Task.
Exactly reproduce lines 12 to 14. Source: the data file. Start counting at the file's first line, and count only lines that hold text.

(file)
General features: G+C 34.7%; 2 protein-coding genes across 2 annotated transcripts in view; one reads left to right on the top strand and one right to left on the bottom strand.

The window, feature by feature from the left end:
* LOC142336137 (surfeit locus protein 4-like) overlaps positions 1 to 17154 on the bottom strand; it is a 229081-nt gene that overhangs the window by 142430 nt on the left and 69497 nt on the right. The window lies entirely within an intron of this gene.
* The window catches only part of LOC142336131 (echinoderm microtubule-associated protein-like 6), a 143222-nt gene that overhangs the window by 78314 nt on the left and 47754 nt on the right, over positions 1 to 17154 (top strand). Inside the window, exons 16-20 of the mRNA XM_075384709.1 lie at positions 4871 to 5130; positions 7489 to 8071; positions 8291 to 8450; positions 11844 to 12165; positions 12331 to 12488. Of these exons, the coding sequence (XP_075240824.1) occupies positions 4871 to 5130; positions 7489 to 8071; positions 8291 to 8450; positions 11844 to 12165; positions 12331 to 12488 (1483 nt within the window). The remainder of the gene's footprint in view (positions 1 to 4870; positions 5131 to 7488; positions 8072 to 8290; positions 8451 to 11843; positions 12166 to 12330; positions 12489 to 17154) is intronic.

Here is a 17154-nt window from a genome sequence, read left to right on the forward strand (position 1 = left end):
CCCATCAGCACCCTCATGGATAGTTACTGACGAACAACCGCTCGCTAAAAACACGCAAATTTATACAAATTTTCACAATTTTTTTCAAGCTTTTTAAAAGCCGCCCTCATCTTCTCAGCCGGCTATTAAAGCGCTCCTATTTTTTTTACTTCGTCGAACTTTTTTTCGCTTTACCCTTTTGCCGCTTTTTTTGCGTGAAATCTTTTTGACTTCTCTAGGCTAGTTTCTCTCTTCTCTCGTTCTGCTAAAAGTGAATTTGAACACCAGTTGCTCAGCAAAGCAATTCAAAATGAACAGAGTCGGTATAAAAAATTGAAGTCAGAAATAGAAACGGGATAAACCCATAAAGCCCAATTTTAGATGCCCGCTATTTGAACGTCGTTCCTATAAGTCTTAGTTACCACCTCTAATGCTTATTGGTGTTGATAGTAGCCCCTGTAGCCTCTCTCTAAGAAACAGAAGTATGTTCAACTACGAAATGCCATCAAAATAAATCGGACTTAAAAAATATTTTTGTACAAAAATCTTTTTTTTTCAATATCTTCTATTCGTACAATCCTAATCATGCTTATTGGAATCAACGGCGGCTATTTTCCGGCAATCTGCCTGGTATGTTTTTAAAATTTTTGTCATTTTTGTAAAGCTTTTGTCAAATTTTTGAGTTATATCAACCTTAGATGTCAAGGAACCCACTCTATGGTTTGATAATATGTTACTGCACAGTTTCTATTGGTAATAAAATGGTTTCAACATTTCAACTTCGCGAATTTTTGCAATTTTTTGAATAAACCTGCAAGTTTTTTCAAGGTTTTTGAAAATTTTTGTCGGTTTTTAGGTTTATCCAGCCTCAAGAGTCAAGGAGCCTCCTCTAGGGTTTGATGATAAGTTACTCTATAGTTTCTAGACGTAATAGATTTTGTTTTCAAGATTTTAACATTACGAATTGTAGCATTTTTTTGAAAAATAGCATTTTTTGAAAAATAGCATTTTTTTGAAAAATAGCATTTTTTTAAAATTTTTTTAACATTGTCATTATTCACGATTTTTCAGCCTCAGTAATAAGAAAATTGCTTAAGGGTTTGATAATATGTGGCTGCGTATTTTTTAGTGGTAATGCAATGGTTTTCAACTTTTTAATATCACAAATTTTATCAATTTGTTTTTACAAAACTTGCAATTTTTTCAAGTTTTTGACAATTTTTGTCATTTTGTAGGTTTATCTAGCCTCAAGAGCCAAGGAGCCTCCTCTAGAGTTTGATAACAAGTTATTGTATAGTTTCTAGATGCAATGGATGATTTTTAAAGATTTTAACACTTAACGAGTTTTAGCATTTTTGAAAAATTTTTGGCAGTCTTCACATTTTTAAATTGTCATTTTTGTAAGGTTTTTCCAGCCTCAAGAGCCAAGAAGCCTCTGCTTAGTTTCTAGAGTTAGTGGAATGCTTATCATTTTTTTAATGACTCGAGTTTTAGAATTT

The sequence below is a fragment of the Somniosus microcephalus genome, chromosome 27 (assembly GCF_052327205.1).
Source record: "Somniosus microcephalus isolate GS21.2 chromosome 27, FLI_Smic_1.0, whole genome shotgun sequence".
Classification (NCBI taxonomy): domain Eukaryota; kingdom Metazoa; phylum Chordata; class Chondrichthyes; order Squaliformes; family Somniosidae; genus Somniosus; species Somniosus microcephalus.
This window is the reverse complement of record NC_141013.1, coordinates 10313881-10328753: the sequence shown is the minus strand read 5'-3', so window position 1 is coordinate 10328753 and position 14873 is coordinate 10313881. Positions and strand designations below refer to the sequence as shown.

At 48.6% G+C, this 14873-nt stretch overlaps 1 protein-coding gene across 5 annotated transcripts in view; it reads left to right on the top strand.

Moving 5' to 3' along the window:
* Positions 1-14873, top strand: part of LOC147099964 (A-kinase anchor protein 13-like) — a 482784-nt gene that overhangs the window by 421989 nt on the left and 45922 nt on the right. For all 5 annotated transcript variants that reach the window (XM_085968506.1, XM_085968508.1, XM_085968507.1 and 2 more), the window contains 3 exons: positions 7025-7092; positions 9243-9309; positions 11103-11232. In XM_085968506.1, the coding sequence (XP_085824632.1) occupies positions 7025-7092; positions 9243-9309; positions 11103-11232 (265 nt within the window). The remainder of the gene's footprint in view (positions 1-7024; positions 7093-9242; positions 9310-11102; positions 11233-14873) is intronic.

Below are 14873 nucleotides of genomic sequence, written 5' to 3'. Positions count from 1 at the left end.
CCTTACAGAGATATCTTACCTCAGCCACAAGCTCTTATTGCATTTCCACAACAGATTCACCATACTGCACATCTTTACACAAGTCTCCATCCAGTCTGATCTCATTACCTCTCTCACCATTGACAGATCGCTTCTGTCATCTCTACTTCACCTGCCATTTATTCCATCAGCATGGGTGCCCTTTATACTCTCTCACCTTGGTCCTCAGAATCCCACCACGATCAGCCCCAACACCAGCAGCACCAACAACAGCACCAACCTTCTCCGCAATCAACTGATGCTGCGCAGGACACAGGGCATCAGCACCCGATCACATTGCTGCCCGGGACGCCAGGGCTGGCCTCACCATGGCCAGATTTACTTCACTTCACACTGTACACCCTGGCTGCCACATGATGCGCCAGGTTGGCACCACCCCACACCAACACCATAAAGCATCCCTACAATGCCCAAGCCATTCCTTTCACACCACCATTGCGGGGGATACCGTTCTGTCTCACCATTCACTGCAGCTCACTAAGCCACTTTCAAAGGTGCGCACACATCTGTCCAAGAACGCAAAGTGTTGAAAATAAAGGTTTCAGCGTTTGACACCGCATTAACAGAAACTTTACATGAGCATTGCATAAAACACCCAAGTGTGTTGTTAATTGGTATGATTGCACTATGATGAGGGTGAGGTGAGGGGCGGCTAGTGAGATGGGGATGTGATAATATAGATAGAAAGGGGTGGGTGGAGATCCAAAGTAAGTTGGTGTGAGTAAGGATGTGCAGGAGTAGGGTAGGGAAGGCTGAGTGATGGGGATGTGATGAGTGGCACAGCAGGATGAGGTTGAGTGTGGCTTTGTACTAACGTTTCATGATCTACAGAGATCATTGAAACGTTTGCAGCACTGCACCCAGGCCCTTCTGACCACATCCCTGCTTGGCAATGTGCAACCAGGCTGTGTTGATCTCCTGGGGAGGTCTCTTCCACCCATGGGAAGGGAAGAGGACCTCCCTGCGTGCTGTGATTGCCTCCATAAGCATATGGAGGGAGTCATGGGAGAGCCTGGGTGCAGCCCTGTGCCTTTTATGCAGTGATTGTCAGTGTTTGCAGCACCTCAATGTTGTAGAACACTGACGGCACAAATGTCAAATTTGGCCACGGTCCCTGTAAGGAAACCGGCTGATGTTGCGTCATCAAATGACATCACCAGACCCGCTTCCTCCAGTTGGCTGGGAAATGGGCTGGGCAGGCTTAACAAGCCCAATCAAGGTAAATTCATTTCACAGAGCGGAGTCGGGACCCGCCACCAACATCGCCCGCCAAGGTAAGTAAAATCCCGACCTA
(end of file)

Moving 5' to 3' along the window:
* Positions 1-14873, top strand: part of LOC147099964 (A-kinase anchor protein 13-like) — a 482784-nt gene that overhangs the window by 421989 nt on the left and 45922 nt on the right. For all 5 annotated transcript variants that reach the window (XM_085968506.1, XM_085968508.1, XM_085968507.1 and 2 more), the window contains 3 exons: positions 7025-7092; positions 9243-9309; positions 11103-11232. In XM_085968506.1, the coding sequence (XP_085824632.1) occupies positions 7025-7092; positions 9243-9309; positions 11103-11232 (265 nt within the window). The remainder of the gene's footprint in view (positions 1-7024; positions 7093-9242; positions 9310-11102; positions 11233-14873) is intronic.

Below are 14873 nucleotides of genomic sequence, written 5' to 3'. Positions count from 1 at the left end.